Deby's visit to Israel is the first-of-its-kind by a leader of the Muslim central African nation, which severed bilateral ties with Israel in 1972.
Speaking about the relationship between Israel and Chad, Netanyahu said," I'm delighted that we are resuming our friendship. We never fully stopped our contacts, but we are now expanding them at a very rapid rate," to which the Chadian President replied, "We seek to begin a new era of diplomatic ties. However, the resumption of these ties will not make the Palestinian issue go away."
Speaking to reporters, Netanyahu said," Chad is a very important country. It's an important country in Africa. It's an important country for Israel.
"In the last two years I've been three times in Africa—East Africa and West Africa. Now I'm going to drop a big hint, I hope to come to the center of Africa. And I wish to bring with me Israeli entrepreneurs, Israeli experts, Israeli companies, everything that can improve the life of the peoples of Africa, which is something we believe in. Israel is coming back to Africa, Africa is coming back to Israel," he went on to say.
One of the issues Netanyahu and Deby discussed was Israel's intention to launch a direct fight route from South America to Israel crossing Nigeria, Sudan, and Chad's skies, to which Deby reportedly agreed.
The Chadian president stressed that Israel is very close to a breakthrough in its relations with Sudan that is defined as an enemy country, but has been tightening its relations with the US over the past several years.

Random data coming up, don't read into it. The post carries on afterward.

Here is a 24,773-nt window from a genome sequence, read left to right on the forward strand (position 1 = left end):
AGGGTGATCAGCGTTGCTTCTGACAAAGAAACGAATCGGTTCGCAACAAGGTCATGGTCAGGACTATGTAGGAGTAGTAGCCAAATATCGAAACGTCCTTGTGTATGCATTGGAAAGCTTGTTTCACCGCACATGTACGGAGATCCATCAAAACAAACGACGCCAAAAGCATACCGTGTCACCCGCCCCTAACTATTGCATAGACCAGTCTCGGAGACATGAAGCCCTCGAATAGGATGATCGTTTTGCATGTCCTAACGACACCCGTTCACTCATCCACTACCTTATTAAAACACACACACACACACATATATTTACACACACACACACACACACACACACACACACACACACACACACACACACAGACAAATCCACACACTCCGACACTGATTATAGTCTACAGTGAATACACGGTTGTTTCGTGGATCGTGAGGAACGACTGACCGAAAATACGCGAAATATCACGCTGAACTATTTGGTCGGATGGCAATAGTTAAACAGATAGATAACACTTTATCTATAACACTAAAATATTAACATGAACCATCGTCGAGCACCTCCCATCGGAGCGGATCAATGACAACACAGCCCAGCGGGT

Deby promised to assist in convincing Sudan to open its skies to Israeli flights.
Elaborating on Israel and African countries' common interests, Netanyahu said, "Fighting terrorism is a common goal of all countries. Give our peoples what they deserve: security, food, water, clean water, health, medicine, all the things that our cooperation can produce for the benefit of both our countries. Israel in fact was cooperating in this fashion with the countries of Africa in the 1960s and early 70s, especially in agriculture and water. This was discontinued and now it's flourishing back again.
"A few minutes ago we discussed in my office the great changes that are taking place in the Arab world in its relations with Israel. And this was manifested in my recent visit in Oman with Sultan Qaboos. And there will be more such visits in Arab countries very soon," Netanyahu continued.
"As a leader of an African country, an important African country, a majority of whose population is Muslim, you are coming to Israel to renew our friendship and our relationship. I think it is a testament of what is going to happen with other such countries in Africa as well, and I believe that you are paving the way for many others," he added.
The African leader, who also expressed his desire to resume diplomatic ties with the Jewish State, said, "I'm happy to be here in your beautiful country. This visit will allow us to turn over a new leaf in the relations between both countries. This visit is historic for Israel as well as for Chad."